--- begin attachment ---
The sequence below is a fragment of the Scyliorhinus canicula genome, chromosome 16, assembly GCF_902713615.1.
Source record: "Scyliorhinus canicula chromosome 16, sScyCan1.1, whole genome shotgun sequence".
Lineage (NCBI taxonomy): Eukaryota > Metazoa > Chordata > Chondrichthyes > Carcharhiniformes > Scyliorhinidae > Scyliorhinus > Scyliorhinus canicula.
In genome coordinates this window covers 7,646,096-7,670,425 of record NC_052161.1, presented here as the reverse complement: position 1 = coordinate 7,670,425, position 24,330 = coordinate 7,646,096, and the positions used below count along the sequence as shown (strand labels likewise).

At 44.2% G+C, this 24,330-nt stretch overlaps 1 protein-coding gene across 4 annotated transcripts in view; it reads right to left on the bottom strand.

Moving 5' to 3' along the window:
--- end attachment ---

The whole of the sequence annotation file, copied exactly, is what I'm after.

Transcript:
The sequence below is a fragment of the Scyliorhinus canicula genome, chromosome 16, assembly GCF_902713615.1.
Source record: "Scyliorhinus canicula chromosome 16, sScyCan1.1, whole genome shotgun sequence".
Lineage (NCBI taxonomy): Eukaryota > Metazoa > Chordata > Chondrichthyes > Carcharhiniformes > Scyliorhinidae > Scyliorhinus > Scyliorhinus canicula.
In genome coordinates this window covers 7,646,096-7,670,425 of record NC_052161.1, presented here as the reverse complement: position 1 = coordinate 7,670,425, position 24,330 = coordinate 7,646,096, and the positions used below count along the sequence as shown (strand labels likewise).

At 44.2% G+C, this 24,330-nt stretch overlaps 1 protein-coding gene across 4 annotated transcripts in view; it reads right to left on the bottom strand.

Moving 5' to 3' along the window: